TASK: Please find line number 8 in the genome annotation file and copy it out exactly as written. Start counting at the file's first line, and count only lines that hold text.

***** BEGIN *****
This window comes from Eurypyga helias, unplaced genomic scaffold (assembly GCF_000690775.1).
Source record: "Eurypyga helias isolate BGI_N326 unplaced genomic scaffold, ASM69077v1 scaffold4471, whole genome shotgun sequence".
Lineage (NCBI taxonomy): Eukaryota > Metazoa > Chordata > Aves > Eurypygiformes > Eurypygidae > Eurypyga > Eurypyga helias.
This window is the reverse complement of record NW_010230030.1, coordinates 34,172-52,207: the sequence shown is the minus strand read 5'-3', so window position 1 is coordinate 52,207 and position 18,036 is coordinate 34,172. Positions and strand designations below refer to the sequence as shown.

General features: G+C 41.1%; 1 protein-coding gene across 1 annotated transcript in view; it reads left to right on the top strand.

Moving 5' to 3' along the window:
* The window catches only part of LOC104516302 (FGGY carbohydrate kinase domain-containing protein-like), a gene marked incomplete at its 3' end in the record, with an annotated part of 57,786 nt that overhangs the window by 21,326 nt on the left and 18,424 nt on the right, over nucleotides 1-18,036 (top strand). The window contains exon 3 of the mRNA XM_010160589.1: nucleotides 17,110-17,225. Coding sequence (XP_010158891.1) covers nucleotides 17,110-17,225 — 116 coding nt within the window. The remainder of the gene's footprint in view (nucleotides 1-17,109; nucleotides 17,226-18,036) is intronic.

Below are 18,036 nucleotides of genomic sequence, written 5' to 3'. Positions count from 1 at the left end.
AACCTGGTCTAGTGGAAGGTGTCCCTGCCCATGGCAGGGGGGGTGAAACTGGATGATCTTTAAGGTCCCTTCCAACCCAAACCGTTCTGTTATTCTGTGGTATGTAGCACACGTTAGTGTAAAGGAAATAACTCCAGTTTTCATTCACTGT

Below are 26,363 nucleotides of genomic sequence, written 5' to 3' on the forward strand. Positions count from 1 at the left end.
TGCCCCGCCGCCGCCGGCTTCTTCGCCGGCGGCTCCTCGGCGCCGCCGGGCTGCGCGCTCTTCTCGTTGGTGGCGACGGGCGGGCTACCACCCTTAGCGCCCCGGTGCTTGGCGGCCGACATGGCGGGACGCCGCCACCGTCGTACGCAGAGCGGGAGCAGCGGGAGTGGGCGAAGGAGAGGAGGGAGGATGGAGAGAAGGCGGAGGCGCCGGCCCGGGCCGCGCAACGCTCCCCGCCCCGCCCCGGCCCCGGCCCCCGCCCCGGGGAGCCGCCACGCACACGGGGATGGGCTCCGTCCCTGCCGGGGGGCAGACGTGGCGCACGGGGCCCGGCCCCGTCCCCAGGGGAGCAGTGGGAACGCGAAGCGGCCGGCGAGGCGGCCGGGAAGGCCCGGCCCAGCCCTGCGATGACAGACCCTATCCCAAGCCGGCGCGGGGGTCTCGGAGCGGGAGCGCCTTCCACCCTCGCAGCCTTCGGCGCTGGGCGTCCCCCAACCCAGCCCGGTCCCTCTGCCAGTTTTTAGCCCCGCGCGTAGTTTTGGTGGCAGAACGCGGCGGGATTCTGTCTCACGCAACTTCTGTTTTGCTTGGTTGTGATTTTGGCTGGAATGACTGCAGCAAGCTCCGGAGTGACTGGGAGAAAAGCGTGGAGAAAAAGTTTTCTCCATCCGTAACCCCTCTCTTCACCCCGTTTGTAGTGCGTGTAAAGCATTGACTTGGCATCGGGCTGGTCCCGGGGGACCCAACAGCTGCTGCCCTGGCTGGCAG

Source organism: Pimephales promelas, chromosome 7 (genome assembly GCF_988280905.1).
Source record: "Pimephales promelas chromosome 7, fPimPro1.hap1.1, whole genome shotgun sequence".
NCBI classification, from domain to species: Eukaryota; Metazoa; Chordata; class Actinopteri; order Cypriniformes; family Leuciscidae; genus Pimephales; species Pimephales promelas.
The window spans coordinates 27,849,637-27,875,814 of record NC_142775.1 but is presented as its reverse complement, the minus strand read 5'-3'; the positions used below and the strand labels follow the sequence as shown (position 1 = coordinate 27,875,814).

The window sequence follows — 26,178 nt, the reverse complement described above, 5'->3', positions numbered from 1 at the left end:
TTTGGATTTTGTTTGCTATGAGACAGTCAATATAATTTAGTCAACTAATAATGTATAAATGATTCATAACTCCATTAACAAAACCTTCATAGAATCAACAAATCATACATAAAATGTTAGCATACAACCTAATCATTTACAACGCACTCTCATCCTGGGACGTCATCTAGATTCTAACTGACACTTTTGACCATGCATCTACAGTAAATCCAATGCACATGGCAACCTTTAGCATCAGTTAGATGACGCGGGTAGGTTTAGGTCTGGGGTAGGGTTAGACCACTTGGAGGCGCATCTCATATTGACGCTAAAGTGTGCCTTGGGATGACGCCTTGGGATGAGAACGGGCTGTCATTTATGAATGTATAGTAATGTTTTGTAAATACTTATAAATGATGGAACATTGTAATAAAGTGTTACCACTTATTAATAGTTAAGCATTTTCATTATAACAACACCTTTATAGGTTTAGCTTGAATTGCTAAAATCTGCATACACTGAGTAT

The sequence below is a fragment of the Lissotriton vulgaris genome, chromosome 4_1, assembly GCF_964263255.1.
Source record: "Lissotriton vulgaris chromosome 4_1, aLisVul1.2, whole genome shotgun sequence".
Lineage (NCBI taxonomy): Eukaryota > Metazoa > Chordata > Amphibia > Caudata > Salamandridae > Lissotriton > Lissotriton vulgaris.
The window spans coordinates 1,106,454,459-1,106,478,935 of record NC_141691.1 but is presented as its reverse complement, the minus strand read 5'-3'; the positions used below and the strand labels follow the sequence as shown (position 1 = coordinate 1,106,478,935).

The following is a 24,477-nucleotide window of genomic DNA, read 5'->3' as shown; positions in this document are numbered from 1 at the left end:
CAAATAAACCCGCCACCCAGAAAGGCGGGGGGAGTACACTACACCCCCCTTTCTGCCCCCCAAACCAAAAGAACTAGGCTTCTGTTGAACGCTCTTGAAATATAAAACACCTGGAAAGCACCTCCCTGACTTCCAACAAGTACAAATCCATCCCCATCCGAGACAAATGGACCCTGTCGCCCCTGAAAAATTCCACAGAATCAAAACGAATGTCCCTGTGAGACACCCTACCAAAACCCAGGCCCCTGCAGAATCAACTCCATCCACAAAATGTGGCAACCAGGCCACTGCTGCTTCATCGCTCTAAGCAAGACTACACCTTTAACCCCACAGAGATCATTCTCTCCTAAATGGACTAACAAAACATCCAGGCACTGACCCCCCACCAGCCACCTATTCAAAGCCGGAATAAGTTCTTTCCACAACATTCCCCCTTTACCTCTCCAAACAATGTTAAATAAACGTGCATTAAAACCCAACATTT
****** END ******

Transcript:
Below are 18,036 nucleotides of genomic sequence, written 5' to 3'. Positions count from 1 at the left end.